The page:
“What’s Left For Humans?” and Other SXSW Ed. Thoughts

By Jason Tomassini — March 12, 2012 1 min read
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The South by Southwest Interactive Conference (SXSW) in Austin, Texas, is known as the epicenter for innovative thinking and emerging technology. Popular commercial technology like Twitter and Foursquare made their names here, but a lot of the discourse relates to education.

The question in the post title was asked Sunday by renowned computer scientist Stephen Wolfram during his presentation. The Marketplace K-12 blog wrote about the presentation, as part of its week-long coverage of SXSW.

Wolfram is the developer of Wolfram|Alpha, an answer engine that goes beyond search results to provide detailed statistical and visualized reports for queries (check out washing machines). Wolfram recently launched an education portal, with math course materials and interactive textbooks. In Wolfram’s model, computer systems can give students those facts, and then it’s up to the human mind to determine how to use those same systems to innovate.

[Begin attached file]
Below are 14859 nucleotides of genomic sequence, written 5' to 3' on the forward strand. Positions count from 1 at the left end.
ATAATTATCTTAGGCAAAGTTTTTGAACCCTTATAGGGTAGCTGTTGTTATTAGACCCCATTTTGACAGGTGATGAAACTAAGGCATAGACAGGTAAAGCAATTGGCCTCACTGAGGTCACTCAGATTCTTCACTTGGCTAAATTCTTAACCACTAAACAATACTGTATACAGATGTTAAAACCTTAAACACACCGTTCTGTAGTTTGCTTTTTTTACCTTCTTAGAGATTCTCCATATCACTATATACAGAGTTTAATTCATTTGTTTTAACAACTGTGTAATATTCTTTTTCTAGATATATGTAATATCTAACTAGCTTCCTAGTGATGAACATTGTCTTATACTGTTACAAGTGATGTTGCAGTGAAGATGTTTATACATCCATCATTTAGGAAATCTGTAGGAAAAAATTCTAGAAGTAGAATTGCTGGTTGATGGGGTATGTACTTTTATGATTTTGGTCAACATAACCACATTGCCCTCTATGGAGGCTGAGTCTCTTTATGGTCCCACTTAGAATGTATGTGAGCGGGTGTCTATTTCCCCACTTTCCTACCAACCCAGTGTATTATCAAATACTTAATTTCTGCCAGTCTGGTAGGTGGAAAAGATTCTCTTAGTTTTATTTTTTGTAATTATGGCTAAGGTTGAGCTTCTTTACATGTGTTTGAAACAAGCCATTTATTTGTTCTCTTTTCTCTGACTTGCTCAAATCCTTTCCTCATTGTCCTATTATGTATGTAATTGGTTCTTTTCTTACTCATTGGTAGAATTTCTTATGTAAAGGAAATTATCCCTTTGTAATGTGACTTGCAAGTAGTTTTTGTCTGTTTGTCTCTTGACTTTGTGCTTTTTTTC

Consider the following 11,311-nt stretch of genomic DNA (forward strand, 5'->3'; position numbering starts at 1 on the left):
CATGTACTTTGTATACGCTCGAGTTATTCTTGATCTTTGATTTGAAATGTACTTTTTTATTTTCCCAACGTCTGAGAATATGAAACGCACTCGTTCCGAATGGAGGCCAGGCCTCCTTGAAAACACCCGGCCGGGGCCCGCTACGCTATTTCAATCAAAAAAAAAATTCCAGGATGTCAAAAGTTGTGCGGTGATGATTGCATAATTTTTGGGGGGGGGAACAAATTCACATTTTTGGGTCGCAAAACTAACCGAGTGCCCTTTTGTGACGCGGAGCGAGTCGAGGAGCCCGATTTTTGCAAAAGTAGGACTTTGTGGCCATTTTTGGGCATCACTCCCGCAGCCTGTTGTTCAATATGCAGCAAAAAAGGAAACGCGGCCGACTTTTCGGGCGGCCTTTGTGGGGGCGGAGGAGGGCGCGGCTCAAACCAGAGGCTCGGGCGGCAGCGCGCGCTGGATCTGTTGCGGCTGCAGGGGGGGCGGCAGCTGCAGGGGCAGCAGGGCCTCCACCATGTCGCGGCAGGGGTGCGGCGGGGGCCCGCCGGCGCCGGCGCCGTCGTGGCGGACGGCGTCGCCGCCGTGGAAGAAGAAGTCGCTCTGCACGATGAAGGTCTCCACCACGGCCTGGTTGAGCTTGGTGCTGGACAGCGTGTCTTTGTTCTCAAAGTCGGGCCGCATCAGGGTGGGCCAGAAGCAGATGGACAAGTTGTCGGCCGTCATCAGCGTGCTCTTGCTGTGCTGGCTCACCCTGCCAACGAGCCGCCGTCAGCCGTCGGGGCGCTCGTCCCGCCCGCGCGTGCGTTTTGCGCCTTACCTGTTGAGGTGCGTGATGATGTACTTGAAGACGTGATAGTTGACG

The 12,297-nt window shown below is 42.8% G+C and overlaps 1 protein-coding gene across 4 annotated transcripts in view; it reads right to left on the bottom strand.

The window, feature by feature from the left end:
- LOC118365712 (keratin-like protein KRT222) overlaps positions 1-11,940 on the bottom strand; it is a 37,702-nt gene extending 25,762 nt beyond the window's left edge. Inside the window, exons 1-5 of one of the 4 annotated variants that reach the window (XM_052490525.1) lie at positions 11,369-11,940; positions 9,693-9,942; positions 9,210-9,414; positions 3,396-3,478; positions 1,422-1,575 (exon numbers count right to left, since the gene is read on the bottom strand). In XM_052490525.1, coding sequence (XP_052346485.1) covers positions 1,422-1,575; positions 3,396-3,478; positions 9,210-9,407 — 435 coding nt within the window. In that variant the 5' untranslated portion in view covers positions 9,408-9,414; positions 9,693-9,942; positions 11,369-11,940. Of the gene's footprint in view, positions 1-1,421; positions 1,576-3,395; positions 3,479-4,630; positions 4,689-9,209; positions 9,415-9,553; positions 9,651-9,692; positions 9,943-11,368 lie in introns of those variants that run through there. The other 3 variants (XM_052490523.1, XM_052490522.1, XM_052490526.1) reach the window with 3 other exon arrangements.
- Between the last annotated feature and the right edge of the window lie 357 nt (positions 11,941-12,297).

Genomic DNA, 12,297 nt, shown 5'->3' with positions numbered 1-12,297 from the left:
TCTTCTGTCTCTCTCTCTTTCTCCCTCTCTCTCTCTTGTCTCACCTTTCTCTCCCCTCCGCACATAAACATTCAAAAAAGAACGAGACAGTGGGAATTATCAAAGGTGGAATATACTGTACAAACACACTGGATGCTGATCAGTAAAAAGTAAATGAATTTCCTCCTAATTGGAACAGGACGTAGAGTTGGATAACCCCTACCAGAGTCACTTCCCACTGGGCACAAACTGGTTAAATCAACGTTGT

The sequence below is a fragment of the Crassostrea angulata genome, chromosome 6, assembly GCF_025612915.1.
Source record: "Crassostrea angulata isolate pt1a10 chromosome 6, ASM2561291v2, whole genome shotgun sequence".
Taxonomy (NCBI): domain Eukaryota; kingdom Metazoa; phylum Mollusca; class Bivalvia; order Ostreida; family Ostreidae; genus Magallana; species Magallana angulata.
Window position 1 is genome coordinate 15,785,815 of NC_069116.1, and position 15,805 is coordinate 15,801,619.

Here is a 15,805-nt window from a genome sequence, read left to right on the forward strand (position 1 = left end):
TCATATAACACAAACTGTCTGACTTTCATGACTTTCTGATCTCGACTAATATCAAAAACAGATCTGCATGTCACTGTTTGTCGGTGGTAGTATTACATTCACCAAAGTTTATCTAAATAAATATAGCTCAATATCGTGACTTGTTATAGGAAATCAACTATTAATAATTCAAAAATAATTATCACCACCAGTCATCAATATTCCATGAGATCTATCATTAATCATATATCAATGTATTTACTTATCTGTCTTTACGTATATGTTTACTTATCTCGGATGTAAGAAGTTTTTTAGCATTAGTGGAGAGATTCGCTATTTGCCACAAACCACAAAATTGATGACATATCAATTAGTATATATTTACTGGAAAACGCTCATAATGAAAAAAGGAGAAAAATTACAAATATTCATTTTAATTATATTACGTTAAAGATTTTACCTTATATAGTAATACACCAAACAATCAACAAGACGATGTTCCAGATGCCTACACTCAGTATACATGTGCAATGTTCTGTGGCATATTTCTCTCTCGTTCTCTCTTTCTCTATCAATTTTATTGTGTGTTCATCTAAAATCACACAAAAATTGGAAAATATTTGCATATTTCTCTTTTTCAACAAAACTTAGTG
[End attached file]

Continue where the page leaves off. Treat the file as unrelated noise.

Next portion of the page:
Before you start fearing a pending robotic takeover, Wolfram thinks the answer to the question above is: More.

In general, a lot of the education content at SXSW, and the SXSWedu education conference that preceded it, focuses on education technology. Some highlights of the Marketplace K-12 coverage:

  • An interview with Neeru Khosla, co-founder of CK-12, the free, open-source digital textbook provider.
  • Highlights from the LAUNCHedu startup pitch contest for early-stage K-12 companies.
  • A closer look at Pearson’s e-textbooks for the iPad.

There’s lot of other stuff there and check back over the next few days for coverage of the remainder of SXSW.

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A version of this news article first appeared in the Digital Education blog.